Meet John - he's kinda awesome John Hopkins was working in Winnipeg when he first heard about the young man running across Canada. “To know a man on one leg made it half way was extraordinary” John shares. “And his efforts have united Canada with so many runs done in his name.” Terry’s eventual death had a strong impact on John. John began volunteering, with his wife Helen, for the Terry Fox Run in Richmond, BC in 1986. Richmond is the community where he and his wife Helen made a home, raised their son, and took part in their first Terry Fox Run. Later, it was where he also first felt personally impacted by cancer. In 1999 Helen was diagnosed with lymphoma, and so began a twelve-year journey with cancer. Like many people faced with a life-threatening illness, they wanted all the information they could get. Through research and conversations with Helen’s doctors, they quickly learned how complicated and unpredictable cancer is. The number of treatment options were limited and for many cancer types, there was a “one size fits all” approach. After being treated for lymphoma, Helen underwent two operations for breast cancer and then melanoma of the eye, which metastasized to her liver. The cancer wouldn’t let up. Helen passed away five years ago. She died in the palliative care facility she helped set up at Richmond Hospital where she worked. John and Helen were married for 49 years and loved each other deeply but unfortunately John’s cancer journey doesn’t end there. Two years ago, John was diagnosed with papillary thyroid cancer. After two successful operations, he is now a cancer survivor – and has the Terry Fox red t-shirt to prove it! He knows there were people with the same cancer who came before him [...]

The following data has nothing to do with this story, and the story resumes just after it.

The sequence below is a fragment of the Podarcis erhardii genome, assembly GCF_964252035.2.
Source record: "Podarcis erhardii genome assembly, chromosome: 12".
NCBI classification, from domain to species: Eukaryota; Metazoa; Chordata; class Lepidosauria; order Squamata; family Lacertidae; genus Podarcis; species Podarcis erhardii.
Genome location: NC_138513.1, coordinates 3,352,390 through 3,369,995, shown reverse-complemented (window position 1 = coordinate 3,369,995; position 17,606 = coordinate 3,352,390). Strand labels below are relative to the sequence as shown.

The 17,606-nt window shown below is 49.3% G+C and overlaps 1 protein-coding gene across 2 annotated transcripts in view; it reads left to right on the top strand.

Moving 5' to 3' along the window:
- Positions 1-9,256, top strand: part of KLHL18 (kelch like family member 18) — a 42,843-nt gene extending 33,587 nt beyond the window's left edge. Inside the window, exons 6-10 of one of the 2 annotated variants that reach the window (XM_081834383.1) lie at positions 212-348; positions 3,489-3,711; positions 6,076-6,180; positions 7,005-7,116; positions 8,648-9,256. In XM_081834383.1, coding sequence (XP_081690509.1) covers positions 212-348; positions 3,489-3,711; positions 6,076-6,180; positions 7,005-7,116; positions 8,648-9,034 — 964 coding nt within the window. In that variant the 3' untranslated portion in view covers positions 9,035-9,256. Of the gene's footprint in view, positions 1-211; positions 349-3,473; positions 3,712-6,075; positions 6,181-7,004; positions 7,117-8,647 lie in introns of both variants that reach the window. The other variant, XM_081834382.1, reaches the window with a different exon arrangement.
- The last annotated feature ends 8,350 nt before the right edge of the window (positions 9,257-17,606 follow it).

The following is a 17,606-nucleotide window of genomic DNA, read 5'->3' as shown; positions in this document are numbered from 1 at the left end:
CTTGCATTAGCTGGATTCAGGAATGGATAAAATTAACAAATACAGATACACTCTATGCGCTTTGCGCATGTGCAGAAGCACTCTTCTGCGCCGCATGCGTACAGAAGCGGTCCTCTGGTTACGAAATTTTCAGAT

Win Toronto Rock goalie Brandon Miller's custom mask Brandon Miller is a long-time Terry Fox Run participant and childhood cancer survivor. He is also the goalie for the Toronto Rock lacrosse team. This year he has joined together with a well known graphic designer, David Arrigo, to design a special “Terry Fox” mask, to pay tribute to his greatest hero. On the back of the mask are the names of young cancer patients and survivors who inspire Brandon and the Foundation every day with their courage and perseverance. Brandon and the Rock are planning to auction it off at the end of the season to raise funds for cancer research. A $20 donation gives you one participation ballot in the draw to win this one-of-a-kind mask! The draw will take place at the Toronto Rock's final home game of the season on Friday April 13, 2018. Support Brandon's efforts